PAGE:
Grace

I don’t get it.

What does grace even mean?

It means taking the blows and giving only gentleness in return. It means defying hate with love. It means unconditional. It means again. And again.

But I don’t get it.

Why is it that I must extend grace when I least feel I could or should? Why must I especially extend grace when it’s not extended to me?

Grace is a word that is painted as something soft and beautiful, gentle and glowing. It’s accompanied by sweet smiles and humble hearts and pink sunsets laced with gold.

But I know better.

Because, when it comes down to it, grace is hard and uncomfortable – often downright painful – and definitely not a delicate ornament that, well, graces my head. Grace is gritty and gungy and all too often covered in the mud that was thrown up by being spurned.

Nope – I don’t get it. Yet, somehow, someway, grace is still there.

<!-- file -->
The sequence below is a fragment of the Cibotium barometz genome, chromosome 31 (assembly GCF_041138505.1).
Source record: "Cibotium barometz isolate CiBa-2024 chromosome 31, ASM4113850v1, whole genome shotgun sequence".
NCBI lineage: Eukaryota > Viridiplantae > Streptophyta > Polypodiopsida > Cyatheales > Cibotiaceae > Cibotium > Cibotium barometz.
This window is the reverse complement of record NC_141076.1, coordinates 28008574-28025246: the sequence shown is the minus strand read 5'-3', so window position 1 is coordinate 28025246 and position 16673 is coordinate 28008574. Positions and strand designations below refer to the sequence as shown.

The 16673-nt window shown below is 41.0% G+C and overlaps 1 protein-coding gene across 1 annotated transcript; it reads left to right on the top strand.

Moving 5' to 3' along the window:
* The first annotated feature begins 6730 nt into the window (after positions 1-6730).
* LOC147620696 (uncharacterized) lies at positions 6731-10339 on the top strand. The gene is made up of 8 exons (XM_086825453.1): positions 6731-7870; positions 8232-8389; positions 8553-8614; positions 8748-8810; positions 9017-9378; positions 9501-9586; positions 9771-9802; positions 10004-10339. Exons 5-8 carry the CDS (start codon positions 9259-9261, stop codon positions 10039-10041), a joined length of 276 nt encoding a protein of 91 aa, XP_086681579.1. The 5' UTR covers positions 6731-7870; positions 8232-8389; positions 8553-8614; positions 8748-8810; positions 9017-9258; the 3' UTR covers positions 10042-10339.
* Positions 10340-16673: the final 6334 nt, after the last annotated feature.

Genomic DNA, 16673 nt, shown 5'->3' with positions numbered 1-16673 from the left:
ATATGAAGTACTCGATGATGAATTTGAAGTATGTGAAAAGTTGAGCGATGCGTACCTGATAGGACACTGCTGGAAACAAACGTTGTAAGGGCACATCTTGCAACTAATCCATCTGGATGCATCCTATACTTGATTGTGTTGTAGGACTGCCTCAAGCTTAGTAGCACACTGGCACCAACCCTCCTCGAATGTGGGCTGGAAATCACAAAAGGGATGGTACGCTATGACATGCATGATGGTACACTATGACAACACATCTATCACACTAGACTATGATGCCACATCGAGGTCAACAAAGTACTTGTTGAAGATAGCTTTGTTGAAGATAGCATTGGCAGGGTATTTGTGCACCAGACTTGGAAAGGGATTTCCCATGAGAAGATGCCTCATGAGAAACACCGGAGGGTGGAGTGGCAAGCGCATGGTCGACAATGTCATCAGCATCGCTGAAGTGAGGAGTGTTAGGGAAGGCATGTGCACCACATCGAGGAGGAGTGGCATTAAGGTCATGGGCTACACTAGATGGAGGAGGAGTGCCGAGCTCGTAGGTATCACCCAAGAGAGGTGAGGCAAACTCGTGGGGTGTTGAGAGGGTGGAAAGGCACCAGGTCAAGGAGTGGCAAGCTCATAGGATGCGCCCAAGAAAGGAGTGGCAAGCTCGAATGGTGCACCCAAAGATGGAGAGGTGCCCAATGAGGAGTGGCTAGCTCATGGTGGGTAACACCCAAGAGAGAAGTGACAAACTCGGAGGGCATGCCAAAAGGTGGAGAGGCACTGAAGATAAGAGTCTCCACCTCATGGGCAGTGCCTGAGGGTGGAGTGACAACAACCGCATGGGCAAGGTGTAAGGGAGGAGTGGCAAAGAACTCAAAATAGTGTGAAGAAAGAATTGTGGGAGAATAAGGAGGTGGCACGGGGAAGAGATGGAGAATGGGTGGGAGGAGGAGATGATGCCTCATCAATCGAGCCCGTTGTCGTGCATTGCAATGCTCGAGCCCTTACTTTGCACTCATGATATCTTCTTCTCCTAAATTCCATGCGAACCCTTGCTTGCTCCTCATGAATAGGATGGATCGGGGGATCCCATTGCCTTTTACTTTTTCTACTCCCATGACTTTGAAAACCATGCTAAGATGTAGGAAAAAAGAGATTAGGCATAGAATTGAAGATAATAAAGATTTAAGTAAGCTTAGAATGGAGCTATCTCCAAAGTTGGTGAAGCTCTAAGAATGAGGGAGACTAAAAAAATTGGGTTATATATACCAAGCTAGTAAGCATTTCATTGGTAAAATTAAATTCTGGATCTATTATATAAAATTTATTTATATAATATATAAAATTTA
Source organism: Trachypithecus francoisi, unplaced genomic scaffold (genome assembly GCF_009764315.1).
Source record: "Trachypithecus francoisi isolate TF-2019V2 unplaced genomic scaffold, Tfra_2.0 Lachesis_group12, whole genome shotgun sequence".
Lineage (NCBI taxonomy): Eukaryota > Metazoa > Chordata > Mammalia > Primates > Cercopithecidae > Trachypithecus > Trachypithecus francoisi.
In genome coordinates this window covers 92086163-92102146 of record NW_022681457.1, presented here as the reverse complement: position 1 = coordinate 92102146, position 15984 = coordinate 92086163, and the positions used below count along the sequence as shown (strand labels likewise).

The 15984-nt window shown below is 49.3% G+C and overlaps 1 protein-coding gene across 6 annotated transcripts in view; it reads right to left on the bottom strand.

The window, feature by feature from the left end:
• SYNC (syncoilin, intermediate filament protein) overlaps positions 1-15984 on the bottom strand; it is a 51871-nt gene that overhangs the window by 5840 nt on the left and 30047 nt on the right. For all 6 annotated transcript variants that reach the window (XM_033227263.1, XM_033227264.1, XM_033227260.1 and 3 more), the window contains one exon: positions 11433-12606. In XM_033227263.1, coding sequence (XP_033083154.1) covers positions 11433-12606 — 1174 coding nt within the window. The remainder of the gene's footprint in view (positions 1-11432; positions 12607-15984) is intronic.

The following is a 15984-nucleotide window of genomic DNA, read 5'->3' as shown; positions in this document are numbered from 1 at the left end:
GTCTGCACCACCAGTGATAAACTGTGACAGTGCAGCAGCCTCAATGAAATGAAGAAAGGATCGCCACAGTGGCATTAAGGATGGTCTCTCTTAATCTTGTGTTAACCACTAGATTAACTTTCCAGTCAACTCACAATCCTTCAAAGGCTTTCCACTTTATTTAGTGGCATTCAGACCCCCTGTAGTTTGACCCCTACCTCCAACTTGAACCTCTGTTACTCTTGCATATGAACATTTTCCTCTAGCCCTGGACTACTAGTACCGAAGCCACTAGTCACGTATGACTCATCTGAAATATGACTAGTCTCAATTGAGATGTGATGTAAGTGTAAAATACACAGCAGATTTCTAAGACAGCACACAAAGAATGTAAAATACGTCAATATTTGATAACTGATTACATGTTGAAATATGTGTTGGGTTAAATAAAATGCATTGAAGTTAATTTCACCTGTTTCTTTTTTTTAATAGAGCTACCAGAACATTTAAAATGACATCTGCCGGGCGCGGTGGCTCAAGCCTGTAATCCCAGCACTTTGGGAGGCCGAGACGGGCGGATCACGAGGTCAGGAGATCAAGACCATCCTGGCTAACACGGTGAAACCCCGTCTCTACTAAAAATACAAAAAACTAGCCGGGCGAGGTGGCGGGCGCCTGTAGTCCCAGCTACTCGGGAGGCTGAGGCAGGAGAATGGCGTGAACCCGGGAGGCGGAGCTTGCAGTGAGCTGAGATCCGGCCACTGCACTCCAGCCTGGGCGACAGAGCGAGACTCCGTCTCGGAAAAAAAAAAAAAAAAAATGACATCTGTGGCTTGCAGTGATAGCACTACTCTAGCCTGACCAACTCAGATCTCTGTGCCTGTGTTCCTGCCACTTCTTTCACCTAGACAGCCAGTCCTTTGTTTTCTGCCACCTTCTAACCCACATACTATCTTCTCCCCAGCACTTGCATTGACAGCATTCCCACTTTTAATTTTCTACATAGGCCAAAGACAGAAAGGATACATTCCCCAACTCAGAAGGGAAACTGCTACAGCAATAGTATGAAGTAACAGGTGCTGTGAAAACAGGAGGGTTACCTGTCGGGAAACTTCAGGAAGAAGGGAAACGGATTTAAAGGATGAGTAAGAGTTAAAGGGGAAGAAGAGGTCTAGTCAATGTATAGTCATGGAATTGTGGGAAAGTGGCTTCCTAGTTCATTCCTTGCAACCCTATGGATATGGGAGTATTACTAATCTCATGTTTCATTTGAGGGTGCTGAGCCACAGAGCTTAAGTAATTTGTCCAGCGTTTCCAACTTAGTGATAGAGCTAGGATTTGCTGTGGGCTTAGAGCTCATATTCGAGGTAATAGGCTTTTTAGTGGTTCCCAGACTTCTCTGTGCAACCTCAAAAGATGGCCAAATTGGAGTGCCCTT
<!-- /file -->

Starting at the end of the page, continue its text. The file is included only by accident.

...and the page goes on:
Underneath the dirt and the rough and the anything-but-happiness of it all, grace is ready and waiting. Despite my best efforts to wallow in self-pity and hurt and hate, grace glimmers in the wings, patiently, calmly, loyally.

Really, it’s an oxymoron.

Grace is at its most beautiful when its surroundings are at their worst. It is strongest when I hold it up from my lowest place of brokenness. It is brightest when all around is only the deepest darkness.

And I don’t get it. Yet, somehow, someway, grace is still there.

Grace is undeserved and unconditional – and inexplicably real.

I know grace is real because, sometimes, grace is the only way I can see any beauty in my world. Most of the time, it is the only thing that holds me up when I’ve been beaten beyond brokenness. Time and again, it is the only shaft of light in my deepest darkness.

I know grace is real because somehow, someway, anyway, grace is extended

to me.

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